Orlando Boy Told Don’t Touch Bat; He Died From Rabies

Orlando Boy Told Don’t Touch Bat; He Died From Rabies

ORLANDO, FL — A 6-year-old Orlando boy who was scratched or bitten by a bat and contracted rabies has died. Ryker Roque died at an Orlando hospital on Sunday, according to a post from the online fundraising website GoFundMe.

“We fought, Ryker fought very hard, he is our soldier,” the post said. “We lost our fight today, January 14, 2018. We have to lay or angel to rest now.”

Ryker’s father, Henry Roque, lost his job during the ordeal and now the family seeks donations and prayers, the post said.

The boy was bitten by a bat and became infected with the rabies virus, the post said. Two weeks later, the boy began experiencing spasms and couldn’t walk, so they rushed him to the hospital.

Multiple media outlets reported that Ryker’s father found a bat and placed it into a bucket. Henry Roque told the boy not to touch it, he said, but Ryker reached in and touched the animal anyway. Henry said the bat scratched his son.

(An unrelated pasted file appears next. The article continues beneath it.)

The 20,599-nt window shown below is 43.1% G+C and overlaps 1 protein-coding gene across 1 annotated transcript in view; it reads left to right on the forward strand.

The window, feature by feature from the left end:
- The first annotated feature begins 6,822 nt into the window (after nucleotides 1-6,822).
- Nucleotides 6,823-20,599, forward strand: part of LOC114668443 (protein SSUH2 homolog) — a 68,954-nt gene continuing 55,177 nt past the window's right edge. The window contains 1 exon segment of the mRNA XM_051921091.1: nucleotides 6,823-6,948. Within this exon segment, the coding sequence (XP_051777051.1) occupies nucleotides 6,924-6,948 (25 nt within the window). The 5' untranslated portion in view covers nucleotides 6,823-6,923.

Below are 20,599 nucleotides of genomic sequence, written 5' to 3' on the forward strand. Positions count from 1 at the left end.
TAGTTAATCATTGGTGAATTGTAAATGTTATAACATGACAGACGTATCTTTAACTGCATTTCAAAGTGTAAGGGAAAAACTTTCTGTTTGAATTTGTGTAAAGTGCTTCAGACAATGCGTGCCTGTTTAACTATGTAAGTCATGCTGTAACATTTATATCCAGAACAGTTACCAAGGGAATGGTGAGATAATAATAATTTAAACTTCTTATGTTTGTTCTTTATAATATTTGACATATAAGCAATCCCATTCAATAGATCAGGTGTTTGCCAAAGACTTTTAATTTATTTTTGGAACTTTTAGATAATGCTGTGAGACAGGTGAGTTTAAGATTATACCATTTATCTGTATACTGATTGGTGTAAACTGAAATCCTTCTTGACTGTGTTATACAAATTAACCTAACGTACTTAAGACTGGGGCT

He told NBC News that he frantically Google searched what to do, so he washed his son’s hands with soap and hot water for several minutes. The boy was scared of getting a rabies shot though, so he didn’t receive treatment soon enough.

Later, Ryker started experiencing finger numbness and a headache.

According to Today.com, Henry Roque said: “They went frantically looking for the other doctors to tell them that it was a bat and how severe it was. And then they all came in. We had a conference and they explained to me that it’s almost always lethal.”

He was put into a medically induced coma and underwent a treatment known as the “Milwaukee Protocol” in hopes of saving his life. The treatment has saved the lives of two other children in America.

Photo of Ryker via GoFundMe

According to the Mayo Clinic, rabies is a deadly virus that spreads to people from the saliva of infected animals and is usually transmitted through a bite. Bats are among the animals most likely to transmit rabies in America. Once symptoms of rabies begin to show, the disease is nearly always fatal, the organization said.

Symptoms include: fever, headache, nausea, vomiting, agitation, anxiety, confusion, hyperactivity, excessive salivation, hallucinations, insomnia and partial paralysis.

Rabies kills more than 59,000 people every year, mostly children in Africa and Asia, according to the Centers for Disease Control and Prevention.

Photo credit: Ian Waldie/Getty Images

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